In today’s troubled housing market, it’s very reassuring to know that our old friend, the FHA mortgage loan, is still available to home buyers.
In fact, the Housing and Economic Recovery Act of 2008 and earlier legislation made a number of changes to FHA-insured mortgages that will make them even more effective in helping to meet the nation’s housing needs going forward.
Over the past two decades, the popularity and relevance of the FHA’s single-family programs have waned because statutory and regulatory constraints have limited the agency’s ability to carry out its mission of helping spur housing opportunities for America’s working families.
Buyers, lenders, appraisers, and others have generally viewed the differences between FHA requirements and those for conventional mortgages as a disincentive to use FHA programs. In fact, the program and operational requirements, which are established by Congress, have seriously limited the FHA’s ability to deliver the range of mortgage products that are needed to fulfill its housing mission.
With the near collapse of the mortgage market and more restrictive underwriting by Fannie Mae and Freddie Mac, there has already been an upsurge in the use of FHA-insured mortgages. The economic stimulus legislation enacted in February temporarily increased FHA loan limits throughout the country to a maximum of $729,750 for a one-year period, a move that encouraged more buyers to consider FHA mortgages. This trend is likely to continue and increase as the conventional loan market retrenches and the market rediscovers this important mortgage product.
Aiding this surge of interest in FHA-insured loans, provisions in the Housing and Economic Recovery Act of 2008 also make FHA-insured loans more appealing to consumers and will allow the FHA to deliver a range of mortgage products more effectively. The bill:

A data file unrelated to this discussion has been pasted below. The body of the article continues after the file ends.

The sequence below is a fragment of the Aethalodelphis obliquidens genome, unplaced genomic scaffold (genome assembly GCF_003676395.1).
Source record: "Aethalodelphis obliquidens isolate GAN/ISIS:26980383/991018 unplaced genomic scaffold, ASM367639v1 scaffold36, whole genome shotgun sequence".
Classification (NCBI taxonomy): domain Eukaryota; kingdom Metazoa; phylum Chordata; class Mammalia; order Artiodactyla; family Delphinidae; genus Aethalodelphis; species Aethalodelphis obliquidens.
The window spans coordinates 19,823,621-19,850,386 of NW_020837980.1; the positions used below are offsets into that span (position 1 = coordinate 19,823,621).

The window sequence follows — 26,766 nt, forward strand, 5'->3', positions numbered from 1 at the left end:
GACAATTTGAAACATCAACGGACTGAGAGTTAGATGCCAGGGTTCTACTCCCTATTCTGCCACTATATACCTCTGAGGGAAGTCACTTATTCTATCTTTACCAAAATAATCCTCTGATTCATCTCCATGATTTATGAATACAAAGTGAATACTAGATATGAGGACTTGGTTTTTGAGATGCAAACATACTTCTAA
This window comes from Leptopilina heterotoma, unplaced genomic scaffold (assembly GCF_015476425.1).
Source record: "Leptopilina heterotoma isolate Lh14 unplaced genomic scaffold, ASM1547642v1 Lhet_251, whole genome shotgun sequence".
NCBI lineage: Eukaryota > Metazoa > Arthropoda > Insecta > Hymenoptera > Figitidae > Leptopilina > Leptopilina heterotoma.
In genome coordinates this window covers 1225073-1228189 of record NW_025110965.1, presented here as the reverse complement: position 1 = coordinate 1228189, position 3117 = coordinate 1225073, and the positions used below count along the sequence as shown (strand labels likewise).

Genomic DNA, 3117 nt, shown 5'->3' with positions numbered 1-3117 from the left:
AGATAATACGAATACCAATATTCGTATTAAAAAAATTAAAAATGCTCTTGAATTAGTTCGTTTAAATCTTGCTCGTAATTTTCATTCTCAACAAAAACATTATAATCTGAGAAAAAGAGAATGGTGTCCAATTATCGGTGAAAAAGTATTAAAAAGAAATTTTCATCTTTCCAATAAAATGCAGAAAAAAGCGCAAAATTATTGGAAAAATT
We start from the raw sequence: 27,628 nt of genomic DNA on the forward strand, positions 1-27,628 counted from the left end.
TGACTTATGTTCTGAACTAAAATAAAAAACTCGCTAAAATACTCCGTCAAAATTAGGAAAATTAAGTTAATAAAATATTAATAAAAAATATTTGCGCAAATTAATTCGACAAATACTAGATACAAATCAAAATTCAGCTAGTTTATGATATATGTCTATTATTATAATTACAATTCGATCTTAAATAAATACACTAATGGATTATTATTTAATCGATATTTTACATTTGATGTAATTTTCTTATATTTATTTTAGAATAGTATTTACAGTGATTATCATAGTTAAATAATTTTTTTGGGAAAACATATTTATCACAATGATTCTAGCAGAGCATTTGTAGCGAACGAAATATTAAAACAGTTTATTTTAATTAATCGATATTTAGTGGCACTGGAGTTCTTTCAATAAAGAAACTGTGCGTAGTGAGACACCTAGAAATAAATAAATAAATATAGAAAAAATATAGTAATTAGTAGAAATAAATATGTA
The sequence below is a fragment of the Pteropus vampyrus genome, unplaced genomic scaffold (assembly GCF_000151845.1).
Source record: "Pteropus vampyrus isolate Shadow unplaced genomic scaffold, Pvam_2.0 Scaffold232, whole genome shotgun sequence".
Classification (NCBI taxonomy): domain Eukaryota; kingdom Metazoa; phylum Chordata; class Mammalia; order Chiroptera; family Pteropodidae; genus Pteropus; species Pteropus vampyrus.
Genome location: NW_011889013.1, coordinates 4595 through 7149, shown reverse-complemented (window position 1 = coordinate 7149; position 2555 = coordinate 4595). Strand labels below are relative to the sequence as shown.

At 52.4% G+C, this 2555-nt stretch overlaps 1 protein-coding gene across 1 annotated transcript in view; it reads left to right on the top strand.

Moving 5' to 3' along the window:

? Increases the current limit for FHA-insured mortgages to 115 percent of an area’s median home price, up to $625,500. This will enable more creditworthy borrowers to purchase FHA-insured loans in high-cost markets.
? Raises the floor for area FHA loan limits from $200,160 to $271,050.
?Enables the FHA to simplify requirements for condominium loans, which have often been burdensome and have differed significantly from the rules applied to mortgage loans for detached single-family homes.
? Allows the FHA to charge higher mortgage insurance premiums, but places a one-year moratorium on implementation of risk-based mortgage insurance premiums.
? Expands opportunities for seniors to tap into equity in their homes through FHA reverse mortgage loans. The bill creates a higher nationwide uniform loan limit equal to $417,000. It also reduces and caps the maximum fee lenders can charge seniors for FHA reverse mortgage loans and establishes protections to prohibit requiring seniors to purchase other financial products in conjunction with these loans.
Although most changes to the FHA mortgage insurance program were positive, there was also a change that some may view in a negative light. The minimum down-payment requirement for an FHA-insured mortgage was raised from 3 percent to 3.5 percent. This requirement may be an obstacle to some potential home buyers, but it is understandable in light of the massive shake-up the mortgage market is now experiencing due largely to easy credit and minimal requirements for home buyers.
A significant change of great concern to builders is that seller-funded down payments are no longer allowed on FHA-insured mortgages, a move that is hurting the housing market and that the NAHB is working to fix.
Since its inception in the mid-1930s, the FHA has insured more than 34 million home mortgages and 47,205 multifamily project mortgages. Currently, the FHA has 4.8 million insured single-family mortgages and 13,000 insured multifamily projects in its portfolio. Equally important, in the agency’s own words, “[the] FHA is the only government agency that operates entirely from its self-generated income and costs the taxpayers nothing.”
Today, we are seeing a resurgence of interest in this most basic and enduring mortgage; it’s good to know that your old friends are there when you need them.